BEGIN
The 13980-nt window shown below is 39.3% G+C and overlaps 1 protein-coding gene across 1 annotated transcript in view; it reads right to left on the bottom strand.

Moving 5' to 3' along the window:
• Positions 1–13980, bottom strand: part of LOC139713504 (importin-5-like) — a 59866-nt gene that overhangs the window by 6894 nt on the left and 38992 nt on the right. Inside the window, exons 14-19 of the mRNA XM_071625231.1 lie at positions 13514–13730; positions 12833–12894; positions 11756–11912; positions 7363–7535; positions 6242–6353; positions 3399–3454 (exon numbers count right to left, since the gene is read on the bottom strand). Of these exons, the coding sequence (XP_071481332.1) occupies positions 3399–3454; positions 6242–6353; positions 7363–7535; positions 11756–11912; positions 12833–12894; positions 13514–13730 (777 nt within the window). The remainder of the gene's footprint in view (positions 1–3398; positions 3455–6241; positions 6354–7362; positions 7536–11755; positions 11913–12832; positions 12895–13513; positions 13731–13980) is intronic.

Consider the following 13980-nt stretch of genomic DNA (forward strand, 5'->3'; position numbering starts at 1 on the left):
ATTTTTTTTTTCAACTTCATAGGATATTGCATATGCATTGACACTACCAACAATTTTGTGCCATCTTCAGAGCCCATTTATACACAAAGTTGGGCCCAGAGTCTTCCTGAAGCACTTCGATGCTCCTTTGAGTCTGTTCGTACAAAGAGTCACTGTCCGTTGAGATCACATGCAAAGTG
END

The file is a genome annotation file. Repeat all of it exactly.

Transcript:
The 13980-nt window shown below is 39.3% G+C and overlaps 1 protein-coding gene across 1 annotated transcript in view; it reads right to left on the bottom strand.

Moving 5' to 3' along the window:
• Positions 1–13980, bottom strand: part of LOC139713504 (importin-5-like) — a 59866-nt gene that overhangs the window by 6894 nt on the left and 38992 nt on the right. Inside the window, exons 14-19 of the mRNA XM_071625231.1 lie at positions 13514–13730; positions 12833–12894; positions 11756–11912; positions 7363–7535; positions 6242–6353; positions 3399–3454 (exon numbers count right to left, since the gene is read on the bottom strand). Of these exons, the coding sequence (XP_071481332.1) occupies positions 3399–3454; positions 6242–6353; positions 7363–7535; positions 11756–11912; positions 12833–12894; positions 13514–13730 (777 nt within the window). The remainder of the gene's footprint in view (positions 1–3398; positions 3455–6241; positions 6354–7362; positions 7536–11755; positions 11913–12832; positions 12895–13513; positions 13731–13980) is intronic.

Consider the following 13980-nt stretch of genomic DNA (forward strand, 5'->3'; position numbering starts at 1 on the left):
ATTTTTTTTTTCAACTTCATAGGATATTGCATATGCATTGACACTACCAACAATTTTGTGCCATCTTCAGAGCCCATTTATACACAAAGTTGGGCCCAGAGTCTTCCTGAAGCACTTCGATGCTCCTTTGAGTCTGTTCGTACAAAGAGTCACTGTCCGTTGAGATCACATGCAAAGTG